In the absence of a bar or café in town, Norm’s garage doubles as the local hang-out for family and friends. People drop by in their free time, pull up a chair (or a “living room recliner”) and meet for a beer, to chat, to eat, organize group activities and just pass away the time. And it’s not only the village men who have turned Norm’s garage into their local “hang-out”. Women and children also gather to gossip, joke, and play.
Because everyone shares the same lifestyle (a love of the outdoors, catching up on community news, bonding as a community, hunting, trapping, fishing, clam digging, ski-dooing, etc.), there are more than enough topics for everyone to talk and laugh about. There is rarely a dull moment. People bond, and the entire village becomes one big family.
WHAT I TOOK AWAY FROM WATCHING THIS DOCUMENTARY:
What I love about the film is its simple and genuine nature, its innocence, and how life is uncomplicated for those we see on the screen. If one member of the community falls on hard times, there will be a whole network of others around to help pick him/her up by their bootstraps and step in until that individual is back on their feet.
Although I now living in our largest city (with Toronto at the heart of the “Golden Horseshoe” which counts over 10 million people), and even though I have lived in a few cities overseas which have ranged from 8 million, to 17 million, to 25 million people people, a film like this still resonates so strongly with me because I see so many echoes of my own early childhood in it; be it clam-digging close to home with my family, ski-dooing with my dad and his buddies, spending time with my dad as he did odd things around his own garage, or simply growing up in a small, isolated community in which neighbours spent the bulk of their time together. I talked about many of these things in a couple of earlier posts:
It find it quite interesting that so many aspects of life on the North Coast of Québec (where the St. Lawrence meets the Atlantic) are almost identical to many aspects of life on the North Coast of British Columbia (where the Skeena meets the Pacific), and a good number of other places. Fascinating stuff!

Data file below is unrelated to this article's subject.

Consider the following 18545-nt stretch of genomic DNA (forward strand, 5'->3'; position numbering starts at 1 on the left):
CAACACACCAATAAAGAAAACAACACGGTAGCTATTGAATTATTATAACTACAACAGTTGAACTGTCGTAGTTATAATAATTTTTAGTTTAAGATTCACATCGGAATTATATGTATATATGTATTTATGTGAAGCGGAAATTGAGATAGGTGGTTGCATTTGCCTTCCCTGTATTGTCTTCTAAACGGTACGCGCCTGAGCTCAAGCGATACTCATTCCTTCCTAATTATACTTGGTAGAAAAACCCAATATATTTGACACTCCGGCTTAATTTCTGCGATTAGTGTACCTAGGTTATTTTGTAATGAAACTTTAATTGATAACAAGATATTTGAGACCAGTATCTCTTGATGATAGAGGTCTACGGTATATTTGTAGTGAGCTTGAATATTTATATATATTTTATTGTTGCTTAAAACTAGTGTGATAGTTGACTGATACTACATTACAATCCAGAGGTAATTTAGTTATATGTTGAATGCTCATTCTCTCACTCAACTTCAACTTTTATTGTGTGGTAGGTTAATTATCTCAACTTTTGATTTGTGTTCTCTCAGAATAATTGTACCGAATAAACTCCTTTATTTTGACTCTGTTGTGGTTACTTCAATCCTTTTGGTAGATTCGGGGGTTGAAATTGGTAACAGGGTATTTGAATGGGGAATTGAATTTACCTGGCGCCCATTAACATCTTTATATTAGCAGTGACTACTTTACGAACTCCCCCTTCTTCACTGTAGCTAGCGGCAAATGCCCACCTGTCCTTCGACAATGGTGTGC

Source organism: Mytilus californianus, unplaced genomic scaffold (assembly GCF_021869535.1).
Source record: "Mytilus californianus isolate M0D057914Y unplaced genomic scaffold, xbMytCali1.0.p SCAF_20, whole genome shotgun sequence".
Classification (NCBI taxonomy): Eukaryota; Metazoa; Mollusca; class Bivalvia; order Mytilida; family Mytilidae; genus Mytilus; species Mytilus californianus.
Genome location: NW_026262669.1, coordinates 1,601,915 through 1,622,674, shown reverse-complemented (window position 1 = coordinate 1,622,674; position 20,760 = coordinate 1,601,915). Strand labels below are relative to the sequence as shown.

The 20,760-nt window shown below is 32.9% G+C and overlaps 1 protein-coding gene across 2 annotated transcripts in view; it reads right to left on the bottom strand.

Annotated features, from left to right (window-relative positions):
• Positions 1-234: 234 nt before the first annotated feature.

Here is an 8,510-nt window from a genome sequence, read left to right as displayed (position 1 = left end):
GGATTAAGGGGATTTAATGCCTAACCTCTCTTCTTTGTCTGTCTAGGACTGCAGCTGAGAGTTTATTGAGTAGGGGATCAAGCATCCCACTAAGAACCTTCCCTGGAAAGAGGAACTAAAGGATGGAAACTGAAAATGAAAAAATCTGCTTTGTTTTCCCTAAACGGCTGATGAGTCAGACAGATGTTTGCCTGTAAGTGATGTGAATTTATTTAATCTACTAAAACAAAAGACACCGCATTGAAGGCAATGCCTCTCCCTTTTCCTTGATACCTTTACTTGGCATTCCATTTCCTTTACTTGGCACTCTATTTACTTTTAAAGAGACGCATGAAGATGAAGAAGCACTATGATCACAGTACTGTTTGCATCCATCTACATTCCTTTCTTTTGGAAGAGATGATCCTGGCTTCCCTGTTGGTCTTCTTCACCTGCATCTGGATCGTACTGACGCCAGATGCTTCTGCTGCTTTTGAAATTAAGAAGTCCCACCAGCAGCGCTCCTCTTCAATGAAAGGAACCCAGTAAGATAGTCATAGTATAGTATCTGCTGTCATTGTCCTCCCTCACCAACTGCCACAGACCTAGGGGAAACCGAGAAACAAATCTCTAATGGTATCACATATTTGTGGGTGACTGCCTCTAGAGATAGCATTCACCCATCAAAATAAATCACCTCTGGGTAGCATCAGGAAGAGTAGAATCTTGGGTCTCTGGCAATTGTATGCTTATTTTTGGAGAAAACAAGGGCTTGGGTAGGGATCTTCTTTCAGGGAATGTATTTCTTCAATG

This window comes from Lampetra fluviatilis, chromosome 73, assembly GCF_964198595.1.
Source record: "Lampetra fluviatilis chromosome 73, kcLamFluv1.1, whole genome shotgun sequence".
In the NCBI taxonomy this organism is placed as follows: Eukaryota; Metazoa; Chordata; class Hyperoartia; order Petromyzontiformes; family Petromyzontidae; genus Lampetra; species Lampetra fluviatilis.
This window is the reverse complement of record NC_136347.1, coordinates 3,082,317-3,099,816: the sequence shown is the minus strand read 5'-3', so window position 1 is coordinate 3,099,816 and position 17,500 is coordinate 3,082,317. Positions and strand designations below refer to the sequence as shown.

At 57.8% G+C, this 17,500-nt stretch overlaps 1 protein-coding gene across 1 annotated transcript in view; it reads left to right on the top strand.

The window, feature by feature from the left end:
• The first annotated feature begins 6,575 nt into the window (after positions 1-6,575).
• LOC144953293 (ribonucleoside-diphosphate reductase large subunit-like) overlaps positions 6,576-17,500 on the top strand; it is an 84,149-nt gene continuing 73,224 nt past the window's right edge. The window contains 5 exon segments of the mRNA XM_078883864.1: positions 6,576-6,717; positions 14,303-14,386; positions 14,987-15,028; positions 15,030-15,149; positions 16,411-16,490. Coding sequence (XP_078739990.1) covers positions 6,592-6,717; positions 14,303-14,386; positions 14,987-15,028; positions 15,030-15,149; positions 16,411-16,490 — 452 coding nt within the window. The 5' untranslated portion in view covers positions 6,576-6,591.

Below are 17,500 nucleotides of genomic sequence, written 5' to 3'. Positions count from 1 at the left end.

Apart from the various Canadian cities in which this documentary has or will be screened (both inside and outside of Québec), it is also set to be screened or has been screened in cities as far away as Moscow, Marseilles, Brussels, Chicago and Mexico.
A NOTE ON THE STYLE OF FRENCH USED :
The French accents and expressions spoken are those commonly heard in Québec’s North Coast region. This style of French has more in common with French spoken in Québec’s Gaspé region, the Atlantic Province’s Acadian regions, and the older generations of Prairie French speakers than it does Western Québec (which includes Montréal) or Ontario. (You can click the above links for more information on these various accent styles).
However, if your French is at an upper advanced level, and if you’re used to hearing a couple of different Canadian French accents to a fluent level, you should not have much difficulty understanding what is being said. Just be aware that even if your French is perfectly fluent, or even if French is your first language (such as for those from Montréal or Québec City), but if you are not used to hearing a North Coast accent, the super-strong accents of a couple of Normand’s buddies may throw you off here and there (there were a couple of times when I had to rewind to catch the words in a couple of different phrases).
SOME ADDITIONAL OUT-TAKES:
Here are some clips of people in the documentary talking about their lives and their”Garage” culture:
Here are some clips of reactions from local residents in Long-Rive when they first viewed a showing of “Bienvenue chez Normand”.
The documentary’s official website: http://www.micheldemers.com/?cat=67
HOW TO VIEW THE ENTIRE DOCUMENTARY ONLINE, FOR APPROVED VIEWING:
The documentary will be available on Radio-Canada’s “Tou.tv” website for free viewing until approximately September 2015.
The direct link is as follows: http://ici.tou.tv/les-grands-reportages/S2015E189
Subtitles (in French) are available in the video if you need them (click the subtitle button at the the bottom of the screen).
Happy viewing !!
Patrick Huard (#212)
Two nights ago, Xavier Dolan’s film Mommy cleaned house, yet again. This time it was an arm-full of trophes at Montréwood’s Jutra awards.
The 2nd most important back-up actor in the film was Patrick Huard.